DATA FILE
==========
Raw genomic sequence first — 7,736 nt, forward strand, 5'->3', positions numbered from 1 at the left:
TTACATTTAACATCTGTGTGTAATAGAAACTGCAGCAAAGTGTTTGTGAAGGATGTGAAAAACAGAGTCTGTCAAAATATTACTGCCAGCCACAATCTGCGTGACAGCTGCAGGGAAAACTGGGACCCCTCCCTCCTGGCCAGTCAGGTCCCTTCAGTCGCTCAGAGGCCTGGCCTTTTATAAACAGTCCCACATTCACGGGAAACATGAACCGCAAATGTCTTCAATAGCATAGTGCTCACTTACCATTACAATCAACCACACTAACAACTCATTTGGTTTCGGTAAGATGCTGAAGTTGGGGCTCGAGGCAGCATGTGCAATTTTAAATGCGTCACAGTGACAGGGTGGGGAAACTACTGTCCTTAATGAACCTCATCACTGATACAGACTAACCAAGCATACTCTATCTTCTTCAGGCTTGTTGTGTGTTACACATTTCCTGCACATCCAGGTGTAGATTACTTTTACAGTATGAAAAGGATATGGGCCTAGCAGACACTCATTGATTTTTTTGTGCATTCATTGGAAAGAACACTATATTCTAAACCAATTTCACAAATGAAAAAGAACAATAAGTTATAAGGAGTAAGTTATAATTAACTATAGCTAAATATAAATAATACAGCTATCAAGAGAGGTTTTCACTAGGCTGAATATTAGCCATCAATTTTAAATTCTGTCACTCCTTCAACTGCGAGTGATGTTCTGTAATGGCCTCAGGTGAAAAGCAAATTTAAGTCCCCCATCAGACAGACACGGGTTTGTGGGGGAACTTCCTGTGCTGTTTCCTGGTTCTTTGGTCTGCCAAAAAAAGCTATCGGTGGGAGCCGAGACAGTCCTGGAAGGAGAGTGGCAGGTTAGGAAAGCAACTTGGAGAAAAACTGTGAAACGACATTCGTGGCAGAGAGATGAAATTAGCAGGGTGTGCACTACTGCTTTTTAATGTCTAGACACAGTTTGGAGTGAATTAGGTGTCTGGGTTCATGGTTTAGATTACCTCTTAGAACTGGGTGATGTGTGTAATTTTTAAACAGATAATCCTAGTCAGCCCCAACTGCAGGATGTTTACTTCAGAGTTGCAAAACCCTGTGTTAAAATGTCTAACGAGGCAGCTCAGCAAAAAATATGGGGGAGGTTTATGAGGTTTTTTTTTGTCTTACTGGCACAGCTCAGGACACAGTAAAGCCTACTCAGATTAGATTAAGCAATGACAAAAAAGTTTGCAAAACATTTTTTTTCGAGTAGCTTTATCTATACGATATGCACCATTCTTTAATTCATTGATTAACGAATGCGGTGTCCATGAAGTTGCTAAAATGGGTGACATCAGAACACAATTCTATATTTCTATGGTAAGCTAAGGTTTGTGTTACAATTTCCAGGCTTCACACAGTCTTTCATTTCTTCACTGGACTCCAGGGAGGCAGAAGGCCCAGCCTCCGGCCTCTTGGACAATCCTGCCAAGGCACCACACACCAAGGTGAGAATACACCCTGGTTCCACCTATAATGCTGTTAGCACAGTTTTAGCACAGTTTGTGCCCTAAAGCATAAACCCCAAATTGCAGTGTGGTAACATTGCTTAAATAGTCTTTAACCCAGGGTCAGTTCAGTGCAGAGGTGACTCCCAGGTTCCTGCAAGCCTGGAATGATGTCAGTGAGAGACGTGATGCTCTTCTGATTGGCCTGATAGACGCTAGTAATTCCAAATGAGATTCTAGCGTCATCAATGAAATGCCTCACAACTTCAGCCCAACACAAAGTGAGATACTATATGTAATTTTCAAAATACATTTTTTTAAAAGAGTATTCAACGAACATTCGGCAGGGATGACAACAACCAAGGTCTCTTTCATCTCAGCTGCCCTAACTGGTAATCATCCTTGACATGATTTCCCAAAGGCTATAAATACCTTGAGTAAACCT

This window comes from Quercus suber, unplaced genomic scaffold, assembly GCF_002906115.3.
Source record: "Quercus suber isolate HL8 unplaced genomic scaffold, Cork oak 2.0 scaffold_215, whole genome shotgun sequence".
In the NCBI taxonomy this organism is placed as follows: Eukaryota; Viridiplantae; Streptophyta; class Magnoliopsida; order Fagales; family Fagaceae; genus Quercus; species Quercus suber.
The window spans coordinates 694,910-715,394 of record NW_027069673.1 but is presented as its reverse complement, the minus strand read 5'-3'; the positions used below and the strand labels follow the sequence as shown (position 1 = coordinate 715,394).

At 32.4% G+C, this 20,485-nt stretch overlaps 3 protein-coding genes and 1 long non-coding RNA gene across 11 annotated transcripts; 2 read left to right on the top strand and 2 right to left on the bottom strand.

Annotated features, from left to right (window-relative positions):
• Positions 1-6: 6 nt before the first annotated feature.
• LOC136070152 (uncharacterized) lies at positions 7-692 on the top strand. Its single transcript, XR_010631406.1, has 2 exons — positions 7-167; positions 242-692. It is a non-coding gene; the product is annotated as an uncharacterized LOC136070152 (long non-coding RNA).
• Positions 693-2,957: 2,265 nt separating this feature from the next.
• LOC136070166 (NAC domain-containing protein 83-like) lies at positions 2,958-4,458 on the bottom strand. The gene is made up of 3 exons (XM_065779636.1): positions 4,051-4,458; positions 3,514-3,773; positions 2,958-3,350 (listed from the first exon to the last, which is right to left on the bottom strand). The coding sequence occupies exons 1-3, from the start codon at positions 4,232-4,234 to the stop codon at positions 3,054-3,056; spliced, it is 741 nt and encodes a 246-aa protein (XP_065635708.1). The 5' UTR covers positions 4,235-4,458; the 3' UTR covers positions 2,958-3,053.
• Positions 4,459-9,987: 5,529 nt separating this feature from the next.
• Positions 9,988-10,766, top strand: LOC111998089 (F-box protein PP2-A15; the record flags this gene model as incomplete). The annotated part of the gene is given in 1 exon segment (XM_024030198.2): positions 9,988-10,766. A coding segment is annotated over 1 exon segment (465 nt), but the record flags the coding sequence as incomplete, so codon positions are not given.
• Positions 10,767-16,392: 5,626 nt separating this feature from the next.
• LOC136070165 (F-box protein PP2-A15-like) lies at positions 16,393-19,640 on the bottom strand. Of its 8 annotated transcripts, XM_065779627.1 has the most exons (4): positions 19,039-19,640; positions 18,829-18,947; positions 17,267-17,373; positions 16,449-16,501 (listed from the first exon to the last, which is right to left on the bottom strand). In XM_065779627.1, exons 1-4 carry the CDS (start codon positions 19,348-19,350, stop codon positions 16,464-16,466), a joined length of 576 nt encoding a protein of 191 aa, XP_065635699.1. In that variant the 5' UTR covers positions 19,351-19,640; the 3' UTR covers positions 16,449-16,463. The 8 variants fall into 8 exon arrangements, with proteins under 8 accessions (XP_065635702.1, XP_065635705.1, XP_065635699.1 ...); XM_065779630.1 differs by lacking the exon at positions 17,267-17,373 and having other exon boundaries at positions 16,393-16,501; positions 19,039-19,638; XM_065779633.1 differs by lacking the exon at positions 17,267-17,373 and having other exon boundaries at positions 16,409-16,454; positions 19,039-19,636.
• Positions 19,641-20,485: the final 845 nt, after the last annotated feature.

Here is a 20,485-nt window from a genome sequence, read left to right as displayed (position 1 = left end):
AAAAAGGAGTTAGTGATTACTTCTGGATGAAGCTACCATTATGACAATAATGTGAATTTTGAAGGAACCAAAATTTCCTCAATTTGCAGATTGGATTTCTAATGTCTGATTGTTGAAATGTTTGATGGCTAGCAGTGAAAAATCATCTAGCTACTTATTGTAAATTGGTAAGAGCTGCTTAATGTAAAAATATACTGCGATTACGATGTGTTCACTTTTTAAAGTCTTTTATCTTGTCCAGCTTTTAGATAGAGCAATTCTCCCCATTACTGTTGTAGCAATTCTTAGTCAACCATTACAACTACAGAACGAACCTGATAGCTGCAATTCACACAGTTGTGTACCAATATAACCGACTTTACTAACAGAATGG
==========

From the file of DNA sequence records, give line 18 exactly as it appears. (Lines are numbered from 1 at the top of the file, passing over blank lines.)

Here is a 20,485-nt window from a genome sequence, read left to right as displayed (position 1 = left end):